Many of the posts on Your Mileage May Vary are based on our own travel experiences. There are some posts inspired by the travels of our friends. While some experiences are positive, some of them are negative and serve as a warning to other passengers.
I was following a trip of someone we knew who traveling to Hawaii from Detroit. I was surprised to see him write there was no Wi-Fi available on the trip. While I was disappointed with the GoGo Wi-Fi offered on our flight to Kauai from Los Angeles for $25, I wasn’t aware that Delta had planes with no Wi-Fi at all.
I did some digging and found out the plane our friend flew from DTW-HNL was an A350-900. While Sharon and I just flew on this plane from Los Angeles to Singapore in Business Class with Singapore Airlines, our friends weren’t getting the same experience. In fact, they weren’t even getting the normal Delta A350-900 experience.
During the pandemic, Delta Air Lines agreed to purchase several A350-900 aircraft from LATAM. While Delta considers the A350-900 to be the flagship of its fleet, the LATAM planes pale in comparison to their cousins.
Delta was in such a rush to get these planes into service that they didn’t update the cabin when they received the planes from LATAM. They only changed the seat coverings but left the higher-density configuration and inferior cabin design.
In fact, Delta gives the LATAM A350-900 planes a different designation of A35L to distinguish them from their other A350-900s.
Thanks to Great Circle Mapper, we have this picture to show which routes the LATAM A350-900s are serving instead of the updated Delta cabins.
The routes include flights from DTW, LAX and ATL to/from HNL, as does the flight between ATL-SCL.
While Delta has willingly flown these planes with inferior cabins and sold tickets on planes without Wi-Fi and Delta One, things might be changing.
Delta recently signed a contract with Airbus to convert the A350-900s they received from LATAM. According to Airbus:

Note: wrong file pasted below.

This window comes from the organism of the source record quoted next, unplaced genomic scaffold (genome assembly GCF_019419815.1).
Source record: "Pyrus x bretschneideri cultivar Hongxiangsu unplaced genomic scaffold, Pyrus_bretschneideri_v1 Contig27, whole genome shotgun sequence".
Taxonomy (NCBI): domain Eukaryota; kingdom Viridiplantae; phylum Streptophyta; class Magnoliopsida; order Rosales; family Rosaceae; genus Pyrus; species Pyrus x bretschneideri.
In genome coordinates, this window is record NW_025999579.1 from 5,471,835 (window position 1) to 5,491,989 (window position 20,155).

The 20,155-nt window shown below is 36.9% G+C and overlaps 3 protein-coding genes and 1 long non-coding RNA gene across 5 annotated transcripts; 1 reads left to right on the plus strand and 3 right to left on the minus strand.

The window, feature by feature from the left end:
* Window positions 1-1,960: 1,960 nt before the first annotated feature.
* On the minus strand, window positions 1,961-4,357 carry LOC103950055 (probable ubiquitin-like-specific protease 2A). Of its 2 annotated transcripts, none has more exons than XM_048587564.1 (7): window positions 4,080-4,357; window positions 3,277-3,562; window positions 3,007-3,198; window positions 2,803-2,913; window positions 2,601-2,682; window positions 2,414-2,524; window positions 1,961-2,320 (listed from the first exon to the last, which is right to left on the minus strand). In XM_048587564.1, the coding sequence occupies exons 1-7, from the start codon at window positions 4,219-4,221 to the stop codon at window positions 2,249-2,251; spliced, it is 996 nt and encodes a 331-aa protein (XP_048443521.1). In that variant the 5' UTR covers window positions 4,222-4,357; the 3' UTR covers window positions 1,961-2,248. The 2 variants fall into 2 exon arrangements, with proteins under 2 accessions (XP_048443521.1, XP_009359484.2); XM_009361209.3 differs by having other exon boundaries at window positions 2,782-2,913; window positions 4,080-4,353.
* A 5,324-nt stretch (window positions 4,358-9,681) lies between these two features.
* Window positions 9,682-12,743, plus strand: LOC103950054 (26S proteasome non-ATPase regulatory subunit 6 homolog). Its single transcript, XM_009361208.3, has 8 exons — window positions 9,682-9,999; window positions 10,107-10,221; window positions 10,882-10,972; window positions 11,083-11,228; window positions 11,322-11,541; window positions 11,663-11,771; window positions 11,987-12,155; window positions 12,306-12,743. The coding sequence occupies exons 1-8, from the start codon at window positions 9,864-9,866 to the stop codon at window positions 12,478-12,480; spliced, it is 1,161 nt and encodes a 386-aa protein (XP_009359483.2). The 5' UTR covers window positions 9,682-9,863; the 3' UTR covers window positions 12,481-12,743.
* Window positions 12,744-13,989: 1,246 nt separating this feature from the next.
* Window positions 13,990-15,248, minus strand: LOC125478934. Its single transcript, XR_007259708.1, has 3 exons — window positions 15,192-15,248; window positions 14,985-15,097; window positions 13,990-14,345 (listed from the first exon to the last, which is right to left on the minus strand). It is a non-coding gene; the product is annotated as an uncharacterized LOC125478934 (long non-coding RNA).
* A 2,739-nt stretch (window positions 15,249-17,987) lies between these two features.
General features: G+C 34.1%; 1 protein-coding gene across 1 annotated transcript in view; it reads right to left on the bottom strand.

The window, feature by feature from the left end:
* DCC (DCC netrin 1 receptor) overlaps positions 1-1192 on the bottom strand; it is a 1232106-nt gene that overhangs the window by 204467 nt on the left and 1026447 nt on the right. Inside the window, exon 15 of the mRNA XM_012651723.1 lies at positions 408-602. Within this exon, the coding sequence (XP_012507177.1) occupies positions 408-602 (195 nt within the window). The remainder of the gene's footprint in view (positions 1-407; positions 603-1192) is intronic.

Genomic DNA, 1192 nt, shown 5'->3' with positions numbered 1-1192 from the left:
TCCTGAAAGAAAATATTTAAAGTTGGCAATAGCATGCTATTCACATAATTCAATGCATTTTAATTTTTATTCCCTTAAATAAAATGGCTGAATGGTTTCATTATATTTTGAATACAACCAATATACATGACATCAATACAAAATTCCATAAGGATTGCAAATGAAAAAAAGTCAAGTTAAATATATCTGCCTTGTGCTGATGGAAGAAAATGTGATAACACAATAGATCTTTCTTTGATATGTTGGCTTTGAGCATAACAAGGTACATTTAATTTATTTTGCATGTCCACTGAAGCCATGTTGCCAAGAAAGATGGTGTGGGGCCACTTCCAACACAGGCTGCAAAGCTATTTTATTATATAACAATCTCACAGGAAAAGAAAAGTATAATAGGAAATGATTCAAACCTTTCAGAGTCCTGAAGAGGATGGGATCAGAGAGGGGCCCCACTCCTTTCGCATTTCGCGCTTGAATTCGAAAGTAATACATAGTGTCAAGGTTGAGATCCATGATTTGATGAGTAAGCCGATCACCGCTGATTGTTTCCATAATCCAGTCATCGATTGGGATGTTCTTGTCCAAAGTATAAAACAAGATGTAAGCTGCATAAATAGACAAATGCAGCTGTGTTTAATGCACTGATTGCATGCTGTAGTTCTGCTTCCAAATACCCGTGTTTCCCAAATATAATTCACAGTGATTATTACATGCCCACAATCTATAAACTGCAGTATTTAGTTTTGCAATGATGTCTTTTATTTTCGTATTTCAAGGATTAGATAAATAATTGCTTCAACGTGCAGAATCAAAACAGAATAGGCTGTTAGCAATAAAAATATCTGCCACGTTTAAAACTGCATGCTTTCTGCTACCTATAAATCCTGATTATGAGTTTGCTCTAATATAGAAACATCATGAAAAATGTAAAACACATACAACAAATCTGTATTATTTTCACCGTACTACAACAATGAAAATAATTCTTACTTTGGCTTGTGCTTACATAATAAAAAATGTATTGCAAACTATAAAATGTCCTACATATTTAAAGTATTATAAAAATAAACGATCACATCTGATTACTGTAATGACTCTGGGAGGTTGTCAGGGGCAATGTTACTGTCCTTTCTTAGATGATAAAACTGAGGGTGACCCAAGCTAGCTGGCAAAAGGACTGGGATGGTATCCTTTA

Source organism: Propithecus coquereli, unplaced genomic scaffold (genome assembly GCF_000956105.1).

The retrofit program will reflect a total nose-to-tail cabin modification including seats, monuments (i.e., lavatories, galleys), overhead bins and more to meet Delta’s high standards for passenger cabin experience, connectivity, avionics and systems configuration.
While it appears Delta is finally going to update the planes from LATAM to equal the rest of the fleet, until the retrofit is done, I’d avoid a Delta A35L if given the chance.
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Was your friend flying alone or with a companion? These hawaii flights are actually doing well supposedly because leisure travelers travel as couples in business, and the 2-2-2 in business is preferable to the split up suites
Believe it or not, I have friends who pay for economy tickets so they didn’t get to try the business class seats.
From TPG: When these planes flew for LATAM, they didn’t offer Wi-Fi. But, that’s since changed once Delta took over.
The airline installed Gogo’s 2Ku satellite Wi-Fi during the refurbishment process, which cost a whopping $40 for a full flight stream session for a single device
It may have just been an issue with this plane as the Wi-Fi wasn’t working. In addition, they were delayed for an hour due to a mechanical issue and then had to return to the airport after 1 hour of flying due to a malfunctioning de-icer.
We flew the A350 from DTW-HNL and back in Jan and returned last day of Feb. We were in the Delta One seats (first class) and found it very relaxing. While the seats were not “pods” they were actually spacier and were totally reclining. Our flight back was a red eye and we both got a good nights sleep. While the updated A350’s may be a step up we had no problem with our accommodations.
The information in this post is both helpful and accurate. Delta is now selling $5000 business class tickets from ATL to CDG this summer with old LATAM seats – not Delta One suites. Check the seat map for Delta 82 in July.